"There is insufficient scientific evidence to be able to say whether the quantities of toxins in the exhaled air are dangerous for bystanders," Van Rijn wrote in a letter to parliament on Thursday.


"In advance of European regulations, I will take measures in national legislation in regard to advertising, safety, quality and labeling of e-cigarettes," the letter said.

Additional research will be conducted by the institute to learn more about e-cigarettes, the ministry said.

The warning came as Britain signaled it would force tobacco companies to scrap branded cigarette packaging on Thursday in an attempt to reduce the number of children who may be drawn to smoking by striking and brightly colored packs.

The Dutch institute raised concerns on its website last week that e-cigarettes are attractive to young people because of bright colors, flashing lights and jewelry-like appearance.

Roughly 11 to 18 percent of Dutch smokers have tried the e-cigarette, while about 5 percent said they use it regularly, the ministry said.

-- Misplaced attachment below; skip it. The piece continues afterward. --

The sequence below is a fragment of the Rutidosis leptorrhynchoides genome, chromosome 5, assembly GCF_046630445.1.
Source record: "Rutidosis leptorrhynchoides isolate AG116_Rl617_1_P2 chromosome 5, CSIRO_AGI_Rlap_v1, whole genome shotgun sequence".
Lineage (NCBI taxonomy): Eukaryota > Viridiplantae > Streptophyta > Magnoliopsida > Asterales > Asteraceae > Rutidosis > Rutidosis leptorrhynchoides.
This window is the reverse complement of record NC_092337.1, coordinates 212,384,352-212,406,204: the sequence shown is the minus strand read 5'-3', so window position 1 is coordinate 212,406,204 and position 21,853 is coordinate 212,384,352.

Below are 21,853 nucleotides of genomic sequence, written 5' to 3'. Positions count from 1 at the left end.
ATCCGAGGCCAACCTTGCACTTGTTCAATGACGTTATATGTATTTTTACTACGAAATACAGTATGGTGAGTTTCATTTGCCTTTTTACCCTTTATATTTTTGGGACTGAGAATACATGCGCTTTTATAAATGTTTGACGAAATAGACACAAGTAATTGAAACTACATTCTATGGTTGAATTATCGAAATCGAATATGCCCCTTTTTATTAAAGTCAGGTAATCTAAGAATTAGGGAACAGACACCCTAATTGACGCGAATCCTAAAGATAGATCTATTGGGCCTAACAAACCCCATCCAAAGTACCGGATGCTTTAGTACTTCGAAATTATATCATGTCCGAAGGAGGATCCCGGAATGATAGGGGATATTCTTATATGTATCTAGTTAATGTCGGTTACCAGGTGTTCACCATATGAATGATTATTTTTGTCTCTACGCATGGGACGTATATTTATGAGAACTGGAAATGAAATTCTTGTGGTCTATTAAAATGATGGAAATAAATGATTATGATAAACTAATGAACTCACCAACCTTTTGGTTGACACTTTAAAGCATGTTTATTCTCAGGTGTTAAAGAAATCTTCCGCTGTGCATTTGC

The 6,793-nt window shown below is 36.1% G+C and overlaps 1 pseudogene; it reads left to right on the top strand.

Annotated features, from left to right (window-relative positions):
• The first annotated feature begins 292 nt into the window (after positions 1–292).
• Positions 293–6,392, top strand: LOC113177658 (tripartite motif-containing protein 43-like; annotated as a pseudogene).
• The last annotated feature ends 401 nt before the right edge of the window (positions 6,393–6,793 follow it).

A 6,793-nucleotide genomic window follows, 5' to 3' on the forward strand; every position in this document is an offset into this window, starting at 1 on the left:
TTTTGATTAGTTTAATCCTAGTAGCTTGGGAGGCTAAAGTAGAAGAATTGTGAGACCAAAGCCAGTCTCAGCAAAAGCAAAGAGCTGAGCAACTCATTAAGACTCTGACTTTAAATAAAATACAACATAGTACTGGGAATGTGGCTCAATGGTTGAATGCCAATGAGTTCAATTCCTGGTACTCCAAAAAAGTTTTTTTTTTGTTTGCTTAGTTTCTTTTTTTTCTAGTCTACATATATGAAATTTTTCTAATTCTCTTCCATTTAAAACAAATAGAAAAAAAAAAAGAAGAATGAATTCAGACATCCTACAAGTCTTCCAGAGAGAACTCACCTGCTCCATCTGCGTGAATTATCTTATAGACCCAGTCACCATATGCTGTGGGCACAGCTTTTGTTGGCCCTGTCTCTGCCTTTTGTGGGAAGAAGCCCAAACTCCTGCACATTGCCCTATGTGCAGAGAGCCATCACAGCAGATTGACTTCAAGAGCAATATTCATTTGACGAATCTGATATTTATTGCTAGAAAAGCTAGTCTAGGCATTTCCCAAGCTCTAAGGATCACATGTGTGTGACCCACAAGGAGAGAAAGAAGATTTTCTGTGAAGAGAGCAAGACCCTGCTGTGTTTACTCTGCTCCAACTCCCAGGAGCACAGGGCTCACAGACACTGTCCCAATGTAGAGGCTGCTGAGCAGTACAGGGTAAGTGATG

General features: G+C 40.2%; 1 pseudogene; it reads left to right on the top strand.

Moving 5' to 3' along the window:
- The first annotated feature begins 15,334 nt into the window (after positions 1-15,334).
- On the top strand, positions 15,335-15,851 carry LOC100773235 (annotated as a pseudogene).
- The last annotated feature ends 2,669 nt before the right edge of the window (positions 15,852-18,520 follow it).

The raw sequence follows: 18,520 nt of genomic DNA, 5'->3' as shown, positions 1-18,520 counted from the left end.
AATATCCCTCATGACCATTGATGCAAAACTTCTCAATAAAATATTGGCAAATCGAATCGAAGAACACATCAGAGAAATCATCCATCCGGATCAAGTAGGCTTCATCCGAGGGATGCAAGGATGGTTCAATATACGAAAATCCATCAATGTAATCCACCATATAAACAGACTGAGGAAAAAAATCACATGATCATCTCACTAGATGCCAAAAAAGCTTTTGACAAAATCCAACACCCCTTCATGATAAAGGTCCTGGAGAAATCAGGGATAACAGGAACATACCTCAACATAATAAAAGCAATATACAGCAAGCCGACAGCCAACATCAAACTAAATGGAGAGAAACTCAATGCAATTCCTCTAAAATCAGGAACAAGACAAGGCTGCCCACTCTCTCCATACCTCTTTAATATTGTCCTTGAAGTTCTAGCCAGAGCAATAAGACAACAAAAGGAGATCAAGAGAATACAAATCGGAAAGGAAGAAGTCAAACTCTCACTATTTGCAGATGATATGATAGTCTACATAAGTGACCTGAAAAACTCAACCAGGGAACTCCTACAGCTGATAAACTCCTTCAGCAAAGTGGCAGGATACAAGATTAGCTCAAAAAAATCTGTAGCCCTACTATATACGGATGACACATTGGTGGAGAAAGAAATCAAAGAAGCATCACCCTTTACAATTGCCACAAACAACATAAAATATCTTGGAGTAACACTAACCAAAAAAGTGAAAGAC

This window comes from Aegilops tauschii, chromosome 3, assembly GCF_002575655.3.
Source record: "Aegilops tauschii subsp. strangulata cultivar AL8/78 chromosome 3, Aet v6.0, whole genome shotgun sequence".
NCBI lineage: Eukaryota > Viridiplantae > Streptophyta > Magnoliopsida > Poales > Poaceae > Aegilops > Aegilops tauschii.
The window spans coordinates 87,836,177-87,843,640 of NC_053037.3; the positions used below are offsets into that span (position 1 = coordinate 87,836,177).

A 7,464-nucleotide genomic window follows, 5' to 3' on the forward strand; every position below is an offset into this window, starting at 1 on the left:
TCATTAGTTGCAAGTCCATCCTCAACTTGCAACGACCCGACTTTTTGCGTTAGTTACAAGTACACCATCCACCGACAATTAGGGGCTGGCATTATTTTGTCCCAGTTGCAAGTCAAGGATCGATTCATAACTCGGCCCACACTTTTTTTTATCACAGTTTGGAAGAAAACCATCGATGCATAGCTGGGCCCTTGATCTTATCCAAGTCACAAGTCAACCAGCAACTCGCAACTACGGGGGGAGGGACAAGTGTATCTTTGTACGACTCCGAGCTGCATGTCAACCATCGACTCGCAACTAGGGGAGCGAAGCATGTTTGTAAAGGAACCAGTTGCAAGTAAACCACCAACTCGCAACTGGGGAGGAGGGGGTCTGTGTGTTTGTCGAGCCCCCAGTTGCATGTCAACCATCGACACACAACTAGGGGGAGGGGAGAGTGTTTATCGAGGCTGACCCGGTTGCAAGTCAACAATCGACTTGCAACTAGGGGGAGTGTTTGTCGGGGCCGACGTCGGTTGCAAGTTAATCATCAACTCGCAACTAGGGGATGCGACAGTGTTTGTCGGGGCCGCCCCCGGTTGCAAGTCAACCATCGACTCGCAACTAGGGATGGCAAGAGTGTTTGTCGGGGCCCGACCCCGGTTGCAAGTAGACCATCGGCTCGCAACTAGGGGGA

Market consultant Euromonitor estimates the world market for electronic cigarettes was more than $2 billion last year, with the United States accounting for a quarter of that.

A few countries have banned them outright - such as Brazil, Norway and Singapore - while others are opting for varying degrees of regulation, in some cases including limits on advertising and curbs on their use in public places.

Big tobacco companies are grappling with declining sales of tobacco in a number of markets due to increasing government regulation and more health-aware consumers, as well as smuggling and an economic downturn.

Philip Morris International Inc, the maker of Marlboro cigarettes, said this month it plans to enter the e-cigarette market next year, saying it is the "greatest growth opportunity".

Imperial Tobacco Group plans to launch two electronic cigarettes in its new fiscal year.

(Reporting by Anthony Deutsch, additional reporting by Kate Kelland in London,; Editing by Pravin Char)

We welcome comments that advance the story through relevant opinion, anecdotes, links and data. If you see a comment that you believe is irrelevant or inappropriate, you can flag it to our editors by using the report abuse links. Views expressed in the comments do not represent those of Reuters. For more information on our comment policy, see http://blogs.reuters.com/fulldisclosure/2010/09/27/toward-a-more-thoughtful-conversation-on-stories/